Last week I came back from a great vacation to Greece, and of course, I always leave with a reading list. And in that list was an interesting book called The Missing Billionaires by Victor Haghani. I learned some very interesting lessons that I want to share with you.
I read prolifically, and I’ve gotten to the point now, I can get into the beginning of a book and decide quickly that there is no more intel for me. But Victor Haghani, who I’d never heard of, actually possesses quite the resume. He’s a superstar trader with enormous success and also some pretty big failures. He was at Long-Term Capital Management when they had their spectacular wipe out in 1998, where they wiped out something like 90% of the value of the fund overnight.
So Victor learned a few things, and I found it just a fascinating lesson. The crux of “The Missing Billionaires” isn’t about what you should invest in, but rather how much you should allocate. He talks extensively about the human heuristics and the behavioral factors that cause people to take unnecessary risks, even when not taking those risks makes more sense. One of his fundamental recommendations is to difine rules for spending, saving, and allocation to investments. It makes a lot of sense. I mean, who hasn’t heard the advice to save 10% of your income every year?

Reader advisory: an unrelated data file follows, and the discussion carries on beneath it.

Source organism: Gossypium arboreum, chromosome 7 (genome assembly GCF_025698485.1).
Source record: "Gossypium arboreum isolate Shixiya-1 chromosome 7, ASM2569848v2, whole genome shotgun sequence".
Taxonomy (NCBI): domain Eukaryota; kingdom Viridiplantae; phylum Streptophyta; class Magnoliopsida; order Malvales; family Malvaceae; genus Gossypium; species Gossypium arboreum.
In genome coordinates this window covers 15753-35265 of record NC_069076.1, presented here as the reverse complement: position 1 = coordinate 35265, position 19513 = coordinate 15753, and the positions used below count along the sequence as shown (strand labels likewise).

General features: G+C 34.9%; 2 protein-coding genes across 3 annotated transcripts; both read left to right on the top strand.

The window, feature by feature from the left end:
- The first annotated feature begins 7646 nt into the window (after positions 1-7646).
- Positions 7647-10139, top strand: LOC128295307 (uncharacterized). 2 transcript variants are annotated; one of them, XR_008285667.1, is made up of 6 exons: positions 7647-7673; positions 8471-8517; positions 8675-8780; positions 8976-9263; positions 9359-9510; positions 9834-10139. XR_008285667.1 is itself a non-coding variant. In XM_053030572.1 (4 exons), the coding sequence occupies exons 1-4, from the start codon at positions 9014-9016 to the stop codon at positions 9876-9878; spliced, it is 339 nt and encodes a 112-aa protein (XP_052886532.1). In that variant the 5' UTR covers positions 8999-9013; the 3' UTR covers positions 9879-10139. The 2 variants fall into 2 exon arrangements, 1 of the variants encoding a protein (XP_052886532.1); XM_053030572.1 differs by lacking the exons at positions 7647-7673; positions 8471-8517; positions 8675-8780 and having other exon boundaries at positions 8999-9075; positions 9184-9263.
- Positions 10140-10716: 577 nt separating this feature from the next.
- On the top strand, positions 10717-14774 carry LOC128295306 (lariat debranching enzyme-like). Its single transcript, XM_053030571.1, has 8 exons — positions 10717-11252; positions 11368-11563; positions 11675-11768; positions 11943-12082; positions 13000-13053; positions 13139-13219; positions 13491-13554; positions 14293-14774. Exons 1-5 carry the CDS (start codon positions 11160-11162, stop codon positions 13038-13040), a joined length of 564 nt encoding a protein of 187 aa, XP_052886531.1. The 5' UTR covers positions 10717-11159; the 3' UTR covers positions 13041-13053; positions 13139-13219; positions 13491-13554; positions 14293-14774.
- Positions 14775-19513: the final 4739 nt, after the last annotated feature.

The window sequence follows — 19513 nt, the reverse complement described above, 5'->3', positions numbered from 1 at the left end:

More importantly, though, is to not expose more than X percent of your wealth to any specific investment. We see this all the time, especially with people with an enormous amount of company stock from their employer. Maybe they’ve seen the investment that you can’t lose. Well, if you couldn’t lose, it wouldn’t be paying what it’s promising to pay. That’s rule one with investing, but limiting your exposure to each and every opportunity that comes your way will cause you to suffer much less regret than you would otherwise. His book’s a good read. It’s a bit of a dense read, so you can treat this as the synopsis, but it very much reiterates our philosophy here at Avion. Again, the return of wealth always trumps your return on wealth, and we wish you the best of investing success. Thank you.